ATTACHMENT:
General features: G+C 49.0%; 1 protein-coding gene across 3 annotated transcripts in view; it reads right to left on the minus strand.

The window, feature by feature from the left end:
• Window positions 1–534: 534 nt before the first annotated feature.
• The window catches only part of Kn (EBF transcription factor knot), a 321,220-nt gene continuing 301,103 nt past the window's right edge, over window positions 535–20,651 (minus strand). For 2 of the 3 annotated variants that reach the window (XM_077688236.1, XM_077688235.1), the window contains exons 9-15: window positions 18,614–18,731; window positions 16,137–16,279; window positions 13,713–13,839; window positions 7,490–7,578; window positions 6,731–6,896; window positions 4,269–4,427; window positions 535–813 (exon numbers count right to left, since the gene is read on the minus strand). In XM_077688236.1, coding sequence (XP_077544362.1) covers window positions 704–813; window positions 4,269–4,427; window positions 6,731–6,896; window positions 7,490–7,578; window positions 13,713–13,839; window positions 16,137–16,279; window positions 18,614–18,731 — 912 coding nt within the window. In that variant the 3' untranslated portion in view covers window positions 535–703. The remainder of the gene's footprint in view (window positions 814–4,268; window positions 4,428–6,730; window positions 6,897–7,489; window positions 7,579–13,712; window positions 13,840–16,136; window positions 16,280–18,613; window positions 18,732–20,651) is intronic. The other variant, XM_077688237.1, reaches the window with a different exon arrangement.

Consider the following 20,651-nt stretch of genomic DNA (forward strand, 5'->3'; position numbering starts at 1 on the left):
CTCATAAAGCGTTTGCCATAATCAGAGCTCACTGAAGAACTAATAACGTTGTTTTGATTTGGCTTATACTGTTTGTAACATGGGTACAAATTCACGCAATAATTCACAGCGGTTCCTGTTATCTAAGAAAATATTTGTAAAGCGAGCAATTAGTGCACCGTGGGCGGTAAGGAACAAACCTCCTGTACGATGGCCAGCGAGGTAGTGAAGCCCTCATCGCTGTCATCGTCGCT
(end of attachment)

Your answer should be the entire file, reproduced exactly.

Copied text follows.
General features: G+C 49.0%; 1 protein-coding gene across 3 annotated transcripts in view; it reads right to left on the minus strand.

The window, feature by feature from the left end:
• Window positions 1–534: 534 nt before the first annotated feature.
• The window catches only part of Kn (EBF transcription factor knot), a 321,220-nt gene continuing 301,103 nt past the window's right edge, over window positions 535–20,651 (minus strand). For 2 of the 3 annotated variants that reach the window (XM_077688236.1, XM_077688235.1), the window contains exons 9-15: window positions 18,614–18,731; window positions 16,137–16,279; window positions 13,713–13,839; window positions 7,490–7,578; window positions 6,731–6,896; window positions 4,269–4,427; window positions 535–813 (exon numbers count right to left, since the gene is read on the minus strand). In XM_077688236.1, coding sequence (XP_077544362.1) covers window positions 704–813; window positions 4,269–4,427; window positions 6,731–6,896; window positions 7,490–7,578; window positions 13,713–13,839; window positions 16,137–16,279; window positions 18,614–18,731 — 912 coding nt within the window. In that variant the 3' untranslated portion in view covers window positions 535–703. The remainder of the gene's footprint in view (window positions 814–4,268; window positions 4,428–6,730; window positions 6,897–7,489; window positions 7,579–13,712; window positions 13,840–16,136; window positions 16,280–18,613; window positions 18,732–20,651) is intronic. The other variant, XM_077688237.1, reaches the window with a different exon arrangement.

Consider the following 20,651-nt stretch of genomic DNA (forward strand, 5'->3'; position numbering starts at 1 on the left):
CTCATAAAGCGTTTGCCATAATCAGAGCTCACTGAAGAACTAATAACGTTGTTTTGATTTGGCTTATACTGTTTGTAACATGGGTACAAATTCACGCAATAATTCACAGCGGTTCCTGTTATCTAAGAAAATATTTGTAAAGCGAGCAATTAGTGCACCGTGGGCGGTAAGGAACAAACCTCCTGTACGATGGCCAGCGAGGTAGTGAAGCCCTCATCGCTGTCATCGTCGCT